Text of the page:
Scaled-down festival this year

This year’s Nine Emperor Gods Festival will be missing the parade and public ceremony to receive the deity at Kinta River.

ACTIVITIES for this year’s Nine Emperor Gods Festival will be kept to a minimum, with only simple prayers allowed to be conducted at the Tow Boo Keong Temple in Ipoh.

Temple committee secretary Too Joon Nam said there would be no public ceremonies to receive the “deities” at the Kinta River nor any parade that used to be the norm during the festival in past years.

“In about 100 years of celebration, this is the first time we have to keep things simple.

“There will not be any walking over burning charcoal or bridge-crossing purification rituals, ” he said when met.

“With the rising number of Covid-19 cases nationwide, we want to ensure that we do not make the situation worse.

“We want to deter people from crowding at the temple, so we will have to minimise our activities.

“We sincerely hope that the people will understand and cooperate with us, ” he added.

The Nine Emperor Gods Festival is observed by the Taoist community.

It will start today and end on Oct 25.

The festival is held on the first day of the ninth lunar month and pays homage to the Goddess of the North Star, believed to control the “Books of Life and Death”.

Too said any ceremony held at the temple this year would not be opened to the public.

He said members of the public could still perform simple prayers at the temple but they would have to strictly adhere to the standard operating procedures (SOP).

“Those coming to the temple will need to have their temperature checked, wear a face mask and check in using the MySejahtera app or record their details in the logbook provided at the premises.

“Visitors must also ensure that they keep at least a metre distance from one another when queuing up to enter the temple, ” he said.

He added that the number of people allowed into the premises would be controlled.

Devotees, said Too, would be asked to dispose of the joss sticks at a designated area once they were done praying, instead of the regular practice of planting the joss sticks at the altar urns.

“Devotees are not allowed to bring any offerings.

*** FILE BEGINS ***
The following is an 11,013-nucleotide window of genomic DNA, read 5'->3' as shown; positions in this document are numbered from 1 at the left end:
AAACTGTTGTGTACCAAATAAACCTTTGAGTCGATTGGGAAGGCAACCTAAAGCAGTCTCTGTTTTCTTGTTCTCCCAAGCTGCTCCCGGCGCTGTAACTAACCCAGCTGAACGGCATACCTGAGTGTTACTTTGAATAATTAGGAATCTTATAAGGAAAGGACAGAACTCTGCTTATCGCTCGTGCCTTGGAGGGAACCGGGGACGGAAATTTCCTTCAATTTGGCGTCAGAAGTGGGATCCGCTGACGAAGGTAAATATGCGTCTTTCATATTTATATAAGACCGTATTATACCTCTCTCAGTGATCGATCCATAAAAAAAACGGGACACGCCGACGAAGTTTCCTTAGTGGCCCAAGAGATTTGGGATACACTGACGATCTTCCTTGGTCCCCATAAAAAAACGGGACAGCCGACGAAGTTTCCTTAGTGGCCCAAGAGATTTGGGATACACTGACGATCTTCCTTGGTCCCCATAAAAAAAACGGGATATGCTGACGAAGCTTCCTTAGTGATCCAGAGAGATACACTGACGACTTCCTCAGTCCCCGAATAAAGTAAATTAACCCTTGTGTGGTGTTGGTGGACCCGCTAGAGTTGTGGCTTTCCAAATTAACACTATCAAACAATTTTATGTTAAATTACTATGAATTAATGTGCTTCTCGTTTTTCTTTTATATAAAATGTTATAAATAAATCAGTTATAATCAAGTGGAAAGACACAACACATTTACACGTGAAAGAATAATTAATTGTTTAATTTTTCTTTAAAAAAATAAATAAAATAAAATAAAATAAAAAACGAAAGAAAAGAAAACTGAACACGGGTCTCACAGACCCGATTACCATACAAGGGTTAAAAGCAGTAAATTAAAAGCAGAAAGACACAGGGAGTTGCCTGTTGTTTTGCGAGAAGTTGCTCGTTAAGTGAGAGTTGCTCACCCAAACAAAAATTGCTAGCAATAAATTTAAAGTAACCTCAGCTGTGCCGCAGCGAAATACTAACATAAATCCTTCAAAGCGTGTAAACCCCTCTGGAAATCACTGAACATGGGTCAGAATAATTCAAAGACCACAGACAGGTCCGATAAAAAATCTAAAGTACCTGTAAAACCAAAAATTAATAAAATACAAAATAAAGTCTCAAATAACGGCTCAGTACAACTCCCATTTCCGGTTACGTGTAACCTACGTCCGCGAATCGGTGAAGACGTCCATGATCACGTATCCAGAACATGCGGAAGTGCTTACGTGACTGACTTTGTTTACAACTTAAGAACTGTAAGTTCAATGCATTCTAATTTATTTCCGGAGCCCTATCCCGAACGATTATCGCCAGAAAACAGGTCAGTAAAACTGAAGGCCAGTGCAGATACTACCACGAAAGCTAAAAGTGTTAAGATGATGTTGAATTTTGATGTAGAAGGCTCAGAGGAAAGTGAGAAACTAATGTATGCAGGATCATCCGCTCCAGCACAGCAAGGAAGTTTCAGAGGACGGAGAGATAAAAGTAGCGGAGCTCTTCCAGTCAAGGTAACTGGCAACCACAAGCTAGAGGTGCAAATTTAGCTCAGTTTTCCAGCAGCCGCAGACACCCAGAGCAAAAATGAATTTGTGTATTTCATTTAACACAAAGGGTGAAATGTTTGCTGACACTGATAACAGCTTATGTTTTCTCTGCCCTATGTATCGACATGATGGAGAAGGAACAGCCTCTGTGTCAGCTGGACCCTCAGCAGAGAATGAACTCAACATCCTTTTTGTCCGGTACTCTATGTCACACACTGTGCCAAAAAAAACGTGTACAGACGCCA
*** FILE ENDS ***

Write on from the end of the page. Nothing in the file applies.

“They are also prohibited from taking photographs or videos at the temple, ” he added.

The long row of tortoise bun stalls normally set up right outside the temple, are notably missing this year.

In explaining this, Too said the temple did not rent out space to any traders this year in order to adhere to the SOP and prevent crowding.

StarMetro found only one stall selling tortoise buns, set up across the street from the Tow Boo Keong Temple in Jalan Tokong.

Stall operator Foh Chee Cheong, 52, said many sellers understood the decision taken by the temple.

“We do not really mind.

“The situation with Covid-19 is really serious.

“Some decided not to sell this year due to the many uncertainties, while others have set up stalls elsewhere, ” he said.

He disclosed that he was operating another stall in Jalan Chung Ah Ming, also near the temple.

“With the temple limiting the number of people into its premises, I think it will have an impact on my business, ” he added.

Foh said he was fortunate to still be able to get a good spot, which was right in front of his friend’s shop.

“People from other states who come to pray at the Tow Boo Keong Temple may not know where to get the buns, so they can just come over to buy from me.

“I will be operating until the last day of the festival, ” he said.

Too confirmed that the temple would not be serving any vegetarian meals either during the festival this time.

He said the temple would be open daily from 6am to 11pm throughout the festival.

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